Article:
Don’t Confuse Suffering with Virtue

Our neglect of self-care should never be applauded.

Photo by Darran Shen on Unsplash

Unless it’s for some greater good, or we’re suffering so that others don’t have to, there is nothing noble about the willful acceptance of misery. We allow others to torment us and be reckless with our hearts. We cut ourselves open and bleed for those underserving, and remain in situations that bring us endless agony. For what? To say that we didn’t quit? To boast our endurance of “difficult times?” We think we’re doing something righteous by not giving up on people, love or circumstances. So, we sacrifice ourselves for causes repeatedly proven futile.

Our devotion should have limits. The moment we start to suffer constant, needless pain is a great place to draw that line. Of course, not every day will bring sunshine. There will be actual hard times. We can’t and shouldn’t just throw in the towel when the going gets tough, not if we care. Yet, there does come a point where we’re fighting for others at the expense of ourselves. Loyalty must reside with our own well-being above everyone and all things.

A major culprit in keeping us committed to unhealthy situations is a feeling of obligation. We feel like we owe someone something and even bear responsibility for their transgressions. We become invested in relationships to a fault and don’t know when, let alone how to let go.

This is where learning to practice non-attachment can help. There’s a saying attributed to Buddha:

“You can only lose what you cling to.”

It is this fear of loss, of losing something or someone that results in us holding on, or rather being held on to, at our own detriment. We’re afraid. In practicing non-attachment, those ties to a particular outcome don’t exist. You are more inclined to have a perception rooted in reality and the acceptance of situations as they are, even if that means facing the end. People come, people go and things change. We know this, it’s just that the understanding is often overshadowed by our affinity to familiarity. Being comfortable in our misery doesn’t make it any less miserable, however.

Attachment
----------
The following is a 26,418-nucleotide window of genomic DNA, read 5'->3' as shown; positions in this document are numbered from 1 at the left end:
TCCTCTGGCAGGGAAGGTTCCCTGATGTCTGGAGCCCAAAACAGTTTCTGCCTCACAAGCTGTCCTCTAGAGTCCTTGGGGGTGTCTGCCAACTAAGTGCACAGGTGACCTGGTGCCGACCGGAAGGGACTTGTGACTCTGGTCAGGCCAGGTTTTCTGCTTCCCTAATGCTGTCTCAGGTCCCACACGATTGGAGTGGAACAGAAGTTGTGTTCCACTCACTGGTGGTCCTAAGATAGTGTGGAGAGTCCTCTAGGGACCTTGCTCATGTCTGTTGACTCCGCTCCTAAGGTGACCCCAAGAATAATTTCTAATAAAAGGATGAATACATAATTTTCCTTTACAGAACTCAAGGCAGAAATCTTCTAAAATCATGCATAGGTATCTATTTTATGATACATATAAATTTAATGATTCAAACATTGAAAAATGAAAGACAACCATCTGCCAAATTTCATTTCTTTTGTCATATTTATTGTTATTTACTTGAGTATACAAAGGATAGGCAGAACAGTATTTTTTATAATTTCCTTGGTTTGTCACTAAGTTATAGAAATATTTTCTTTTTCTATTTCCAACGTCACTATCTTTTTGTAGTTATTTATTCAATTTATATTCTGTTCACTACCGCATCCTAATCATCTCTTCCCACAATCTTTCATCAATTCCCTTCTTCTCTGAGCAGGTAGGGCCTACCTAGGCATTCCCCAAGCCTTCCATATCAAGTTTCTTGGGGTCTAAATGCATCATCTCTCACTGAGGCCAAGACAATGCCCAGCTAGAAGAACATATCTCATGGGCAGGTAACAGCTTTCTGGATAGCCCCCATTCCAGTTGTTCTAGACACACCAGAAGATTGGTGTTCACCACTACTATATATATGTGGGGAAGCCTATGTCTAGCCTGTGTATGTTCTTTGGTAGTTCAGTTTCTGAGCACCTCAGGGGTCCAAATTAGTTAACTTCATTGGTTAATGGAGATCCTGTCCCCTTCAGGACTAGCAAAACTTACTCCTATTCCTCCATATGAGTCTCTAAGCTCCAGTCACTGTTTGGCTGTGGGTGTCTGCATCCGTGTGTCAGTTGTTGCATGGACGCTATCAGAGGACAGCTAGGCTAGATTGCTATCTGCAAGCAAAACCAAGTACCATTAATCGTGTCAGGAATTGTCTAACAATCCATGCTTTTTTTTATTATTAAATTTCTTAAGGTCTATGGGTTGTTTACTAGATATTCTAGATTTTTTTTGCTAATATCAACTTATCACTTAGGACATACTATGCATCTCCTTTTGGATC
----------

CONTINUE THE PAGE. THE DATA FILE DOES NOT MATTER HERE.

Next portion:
Practicing non-attachment isn’t synonymous with indifference. You still care. You still try. It doesn’t make lackluster effort acceptable. It’s about balance and being present in the moment, which actually allows you to embrace it more fully — Because you’re not dependent on its continuance. You aren’t living in or making decisions based on either the future or the past. There is only now. Non-attachment helps us break free from patterns of thought and behavior that do not serve us.

Don’t give some greater meaning to sources of tension and anguish. Sometimes dysfunction is really just dysfunction. Pain is simply pain. Suffering is only suffering. Call it what it is. Sometimes what may have once been there, is gone — Replaced by an ultimately self-inflicted cycle of mental and emotional abuse. This is a condition heralded only by those who seek to contain us. They will not offer tributes in gratitude for our travails.

Pain is not a measure of love, or dedication, and definitely not virtue. There is no glory to be found in our surrender to affliction.

Author of a critically-acclaimed book on women and dating. https://www.amazon.com/dp/1687069786

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